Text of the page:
Obligations to Protect Marine Ecosystems Under International Conventions and other Legal Instruments Public Deposited

http://ir.library.oregonstate.edu/concern/conference_proceedings_or_journals/pv63g143v

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  • Traditional approaches to fisheries management, which have been singular, species-based and non-sectoral, have failed to protect the world’s fisheries resources. This has resulted in the overexploitation of fish stocks, displacement of fishing fleets and dislocation of fishing communities. The first attempts at international regulation of fisheries were simple, but premised on the notion that the ocean’s resources were inexhaustible. This belief influenced attitudes towards exploitation of the fisheries resources, in particular, and conservation and management of those resources in general. Improved understanding of the ocean’s and the exhaustibility of fisheries resources has resulted in a change both in the approach towards fisheries management, and the kind of responses developed by the international community. It is now accepted that it is not possible to simply manage a fishery by merely controlling the quantity of fish taken out of the oceans. Account must be taken of all factors affecting the resource, including the impact of human activities from land-based sources. New, more modern, comprehensive and holistic approaches have been developed in recent years to address fishery problems. One of these is the ecosystem management approach. This paper examines a number of key international instruments, which demonstrate the extent to which ecosystem management has been applied to conservation of fishery resources. The paper begins by outlining the major obligations of instruments of global applications which include, amongst others, the 1982 United Nations Convention on the Law of the Sea (LOSC)1, and the 1992 Convention on Biological Diversity.2 The paper also discusses a number of regional initiatives towards ecosystem approaches to fishery conservation and management, and highlights the problems impinging on the effective implementation of these initiatives. The paper concludes by pointing out that the most notable strengths of the international instruments studied for this paper, are the instruments themselves, as they attempt to establish a global framework for conservation and management of marine environments and resources. The inclusion of the ecosystem approach is a positive element as it moves away from the traditional species and stock focus.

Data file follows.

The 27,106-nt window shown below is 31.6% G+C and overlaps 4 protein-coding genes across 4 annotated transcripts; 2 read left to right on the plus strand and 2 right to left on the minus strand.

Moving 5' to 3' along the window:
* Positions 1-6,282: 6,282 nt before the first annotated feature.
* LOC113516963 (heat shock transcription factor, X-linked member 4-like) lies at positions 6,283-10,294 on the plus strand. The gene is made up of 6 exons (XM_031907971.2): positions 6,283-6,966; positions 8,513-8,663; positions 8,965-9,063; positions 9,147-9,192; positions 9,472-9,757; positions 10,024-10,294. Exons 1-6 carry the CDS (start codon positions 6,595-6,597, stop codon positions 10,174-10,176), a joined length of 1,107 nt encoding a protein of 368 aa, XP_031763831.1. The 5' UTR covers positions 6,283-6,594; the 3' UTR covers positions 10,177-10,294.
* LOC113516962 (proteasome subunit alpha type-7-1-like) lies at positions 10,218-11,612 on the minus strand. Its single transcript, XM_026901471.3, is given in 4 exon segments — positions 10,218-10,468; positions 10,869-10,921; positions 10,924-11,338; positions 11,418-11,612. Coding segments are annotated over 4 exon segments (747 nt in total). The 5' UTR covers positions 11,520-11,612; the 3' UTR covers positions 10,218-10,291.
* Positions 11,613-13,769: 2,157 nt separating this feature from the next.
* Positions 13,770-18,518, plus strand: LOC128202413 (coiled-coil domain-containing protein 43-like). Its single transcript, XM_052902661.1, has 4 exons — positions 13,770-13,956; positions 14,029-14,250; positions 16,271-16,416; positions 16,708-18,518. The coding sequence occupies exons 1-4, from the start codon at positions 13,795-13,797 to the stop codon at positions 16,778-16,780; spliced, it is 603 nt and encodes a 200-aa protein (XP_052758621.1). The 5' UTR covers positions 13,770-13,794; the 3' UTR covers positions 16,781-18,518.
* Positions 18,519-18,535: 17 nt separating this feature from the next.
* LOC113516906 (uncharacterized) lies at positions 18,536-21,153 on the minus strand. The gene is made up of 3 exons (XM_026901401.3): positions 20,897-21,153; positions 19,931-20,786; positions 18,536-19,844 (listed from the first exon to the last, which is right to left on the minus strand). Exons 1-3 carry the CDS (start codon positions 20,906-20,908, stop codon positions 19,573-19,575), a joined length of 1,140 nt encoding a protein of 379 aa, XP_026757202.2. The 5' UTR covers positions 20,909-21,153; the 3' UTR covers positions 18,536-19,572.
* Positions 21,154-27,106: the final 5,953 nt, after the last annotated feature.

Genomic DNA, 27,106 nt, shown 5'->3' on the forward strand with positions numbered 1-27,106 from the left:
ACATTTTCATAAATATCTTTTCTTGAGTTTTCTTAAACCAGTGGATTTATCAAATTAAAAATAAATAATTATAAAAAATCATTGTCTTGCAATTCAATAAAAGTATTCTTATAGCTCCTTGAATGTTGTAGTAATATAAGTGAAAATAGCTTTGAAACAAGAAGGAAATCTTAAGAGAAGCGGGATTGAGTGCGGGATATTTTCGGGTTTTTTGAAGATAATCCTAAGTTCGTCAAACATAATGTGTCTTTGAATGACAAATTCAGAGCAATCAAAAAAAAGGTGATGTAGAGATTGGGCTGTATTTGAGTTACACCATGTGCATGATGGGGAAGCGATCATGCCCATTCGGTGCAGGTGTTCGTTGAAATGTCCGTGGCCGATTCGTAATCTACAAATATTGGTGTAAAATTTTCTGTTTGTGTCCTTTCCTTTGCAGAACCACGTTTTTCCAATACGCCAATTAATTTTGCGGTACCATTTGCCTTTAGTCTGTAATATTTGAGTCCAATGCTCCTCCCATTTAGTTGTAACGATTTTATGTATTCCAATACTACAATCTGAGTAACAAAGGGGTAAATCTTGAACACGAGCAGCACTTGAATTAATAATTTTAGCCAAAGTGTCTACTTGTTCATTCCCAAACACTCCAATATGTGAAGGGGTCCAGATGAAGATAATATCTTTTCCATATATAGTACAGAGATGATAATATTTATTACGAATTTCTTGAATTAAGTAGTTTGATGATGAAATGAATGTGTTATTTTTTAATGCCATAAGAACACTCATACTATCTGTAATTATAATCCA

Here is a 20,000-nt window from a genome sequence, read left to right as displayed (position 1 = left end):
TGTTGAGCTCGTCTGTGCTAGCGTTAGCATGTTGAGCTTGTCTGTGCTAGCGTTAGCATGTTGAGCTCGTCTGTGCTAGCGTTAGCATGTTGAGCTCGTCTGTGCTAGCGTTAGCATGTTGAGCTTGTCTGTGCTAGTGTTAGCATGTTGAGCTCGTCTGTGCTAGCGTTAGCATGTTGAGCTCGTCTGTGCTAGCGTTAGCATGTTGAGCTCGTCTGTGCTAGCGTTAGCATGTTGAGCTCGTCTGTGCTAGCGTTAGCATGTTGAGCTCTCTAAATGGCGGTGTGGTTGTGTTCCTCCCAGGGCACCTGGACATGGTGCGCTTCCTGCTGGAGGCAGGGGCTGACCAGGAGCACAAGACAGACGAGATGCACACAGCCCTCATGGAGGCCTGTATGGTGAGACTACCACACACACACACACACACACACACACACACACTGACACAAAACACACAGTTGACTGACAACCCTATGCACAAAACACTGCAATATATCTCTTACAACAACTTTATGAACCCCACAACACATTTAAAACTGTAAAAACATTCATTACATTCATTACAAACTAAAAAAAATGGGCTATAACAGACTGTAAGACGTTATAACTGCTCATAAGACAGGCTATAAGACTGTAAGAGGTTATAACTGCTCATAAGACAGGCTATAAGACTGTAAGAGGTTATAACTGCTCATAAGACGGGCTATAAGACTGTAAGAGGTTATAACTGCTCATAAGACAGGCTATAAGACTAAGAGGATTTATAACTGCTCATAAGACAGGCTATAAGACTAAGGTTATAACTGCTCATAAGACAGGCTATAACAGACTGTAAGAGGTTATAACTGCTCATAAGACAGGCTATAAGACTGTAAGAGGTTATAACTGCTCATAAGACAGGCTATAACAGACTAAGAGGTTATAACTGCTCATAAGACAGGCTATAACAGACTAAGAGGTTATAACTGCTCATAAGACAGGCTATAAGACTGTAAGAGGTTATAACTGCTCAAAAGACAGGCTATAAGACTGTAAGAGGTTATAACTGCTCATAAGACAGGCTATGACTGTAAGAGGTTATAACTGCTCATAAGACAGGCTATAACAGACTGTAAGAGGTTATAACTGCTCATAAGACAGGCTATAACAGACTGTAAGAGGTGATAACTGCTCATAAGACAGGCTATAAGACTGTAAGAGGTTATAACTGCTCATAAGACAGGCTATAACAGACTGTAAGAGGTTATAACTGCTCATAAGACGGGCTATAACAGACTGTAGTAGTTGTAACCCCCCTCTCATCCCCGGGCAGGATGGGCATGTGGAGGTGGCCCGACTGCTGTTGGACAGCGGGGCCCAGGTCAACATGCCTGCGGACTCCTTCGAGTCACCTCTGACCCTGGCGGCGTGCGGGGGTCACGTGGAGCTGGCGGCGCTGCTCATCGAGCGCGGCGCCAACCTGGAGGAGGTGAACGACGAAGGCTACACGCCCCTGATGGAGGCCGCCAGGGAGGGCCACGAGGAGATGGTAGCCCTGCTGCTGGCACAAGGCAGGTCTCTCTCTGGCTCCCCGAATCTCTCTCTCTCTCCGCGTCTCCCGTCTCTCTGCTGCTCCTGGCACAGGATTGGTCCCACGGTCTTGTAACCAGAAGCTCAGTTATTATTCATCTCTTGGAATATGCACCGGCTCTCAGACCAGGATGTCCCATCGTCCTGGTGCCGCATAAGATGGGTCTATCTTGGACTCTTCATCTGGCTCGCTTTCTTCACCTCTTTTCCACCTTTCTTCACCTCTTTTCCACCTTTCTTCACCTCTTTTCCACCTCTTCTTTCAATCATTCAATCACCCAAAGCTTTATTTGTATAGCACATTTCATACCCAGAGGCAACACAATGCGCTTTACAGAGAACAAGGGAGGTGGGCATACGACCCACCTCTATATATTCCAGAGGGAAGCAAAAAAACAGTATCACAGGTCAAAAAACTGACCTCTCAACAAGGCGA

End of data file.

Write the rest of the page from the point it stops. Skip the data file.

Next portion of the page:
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  • Aqorau, Transform. 2002. Obligations to Protect Marine Ecosystems Under International Conventions and other Legal Instruments. In: Proceedings of the Eleventh Biennial Conference of the International Institute of Fisheries Economics and Trade, August 19-22, 2002, Wellington, New Zealand: Fisheries in the Global Economy. Compiled by Ann L. Shriver. International Institute of Fisheries Economics & Trade, Corvallis, Oregon, USA, 2002. CD ROM.
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